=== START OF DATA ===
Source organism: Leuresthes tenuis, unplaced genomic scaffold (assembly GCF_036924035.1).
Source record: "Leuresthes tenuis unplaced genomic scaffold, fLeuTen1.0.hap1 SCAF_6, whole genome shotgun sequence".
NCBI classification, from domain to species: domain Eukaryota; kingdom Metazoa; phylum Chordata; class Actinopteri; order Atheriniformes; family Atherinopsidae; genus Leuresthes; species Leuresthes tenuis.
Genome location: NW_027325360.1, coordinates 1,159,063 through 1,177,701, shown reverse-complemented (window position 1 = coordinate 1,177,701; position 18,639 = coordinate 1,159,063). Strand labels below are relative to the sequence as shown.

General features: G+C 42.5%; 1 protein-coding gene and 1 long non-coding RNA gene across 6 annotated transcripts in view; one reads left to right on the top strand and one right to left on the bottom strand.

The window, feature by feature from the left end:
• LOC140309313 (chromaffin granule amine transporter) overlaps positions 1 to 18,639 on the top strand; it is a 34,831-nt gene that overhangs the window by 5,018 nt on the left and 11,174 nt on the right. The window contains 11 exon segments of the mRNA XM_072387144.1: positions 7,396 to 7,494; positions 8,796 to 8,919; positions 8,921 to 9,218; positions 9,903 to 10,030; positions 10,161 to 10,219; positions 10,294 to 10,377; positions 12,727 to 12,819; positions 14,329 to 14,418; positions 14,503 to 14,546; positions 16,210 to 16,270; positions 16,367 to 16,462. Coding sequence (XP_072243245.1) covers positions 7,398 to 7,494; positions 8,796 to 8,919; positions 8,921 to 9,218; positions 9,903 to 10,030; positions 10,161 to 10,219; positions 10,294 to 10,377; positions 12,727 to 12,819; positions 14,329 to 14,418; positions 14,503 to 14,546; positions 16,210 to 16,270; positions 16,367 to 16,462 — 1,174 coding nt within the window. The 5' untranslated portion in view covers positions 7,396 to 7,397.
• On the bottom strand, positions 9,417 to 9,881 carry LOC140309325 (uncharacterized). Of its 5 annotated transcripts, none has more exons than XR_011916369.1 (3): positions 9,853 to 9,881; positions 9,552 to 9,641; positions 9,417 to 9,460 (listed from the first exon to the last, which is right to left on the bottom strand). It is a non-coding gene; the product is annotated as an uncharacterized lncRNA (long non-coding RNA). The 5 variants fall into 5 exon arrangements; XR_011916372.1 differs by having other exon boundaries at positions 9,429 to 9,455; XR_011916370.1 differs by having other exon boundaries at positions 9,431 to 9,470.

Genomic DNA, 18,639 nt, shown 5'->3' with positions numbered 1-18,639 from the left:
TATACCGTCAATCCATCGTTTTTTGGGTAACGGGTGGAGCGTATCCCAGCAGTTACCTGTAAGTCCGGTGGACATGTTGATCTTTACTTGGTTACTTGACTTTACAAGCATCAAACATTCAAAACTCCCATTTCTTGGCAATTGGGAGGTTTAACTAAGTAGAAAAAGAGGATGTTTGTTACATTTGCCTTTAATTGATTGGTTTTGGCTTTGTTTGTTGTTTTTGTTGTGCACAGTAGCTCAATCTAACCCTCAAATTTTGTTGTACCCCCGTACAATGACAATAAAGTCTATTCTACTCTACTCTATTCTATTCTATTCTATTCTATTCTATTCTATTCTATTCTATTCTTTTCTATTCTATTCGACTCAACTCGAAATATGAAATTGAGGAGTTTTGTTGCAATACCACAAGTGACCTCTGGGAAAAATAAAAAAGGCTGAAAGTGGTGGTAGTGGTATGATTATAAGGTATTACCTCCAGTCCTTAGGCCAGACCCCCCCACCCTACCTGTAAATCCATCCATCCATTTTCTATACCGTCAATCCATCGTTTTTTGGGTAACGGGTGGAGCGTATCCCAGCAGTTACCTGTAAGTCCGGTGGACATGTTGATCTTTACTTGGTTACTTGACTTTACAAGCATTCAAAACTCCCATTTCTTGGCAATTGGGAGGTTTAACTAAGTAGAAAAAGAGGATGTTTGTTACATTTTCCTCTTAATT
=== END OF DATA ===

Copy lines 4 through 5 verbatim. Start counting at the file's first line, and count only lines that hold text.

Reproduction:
Genome location: NW_027325360.1, coordinates 1,159,063 through 1,177,701, shown reverse-complemented (window position 1 = coordinate 1,177,701; position 18,639 = coordinate 1,159,063). Strand labels below are relative to the sequence as shown.

General features: G+C 42.5%; 1 protein-coding gene and 1 long non-coding RNA gene across 6 annotated transcripts in view; one reads left to right on the top strand and one right to left on the bottom strand.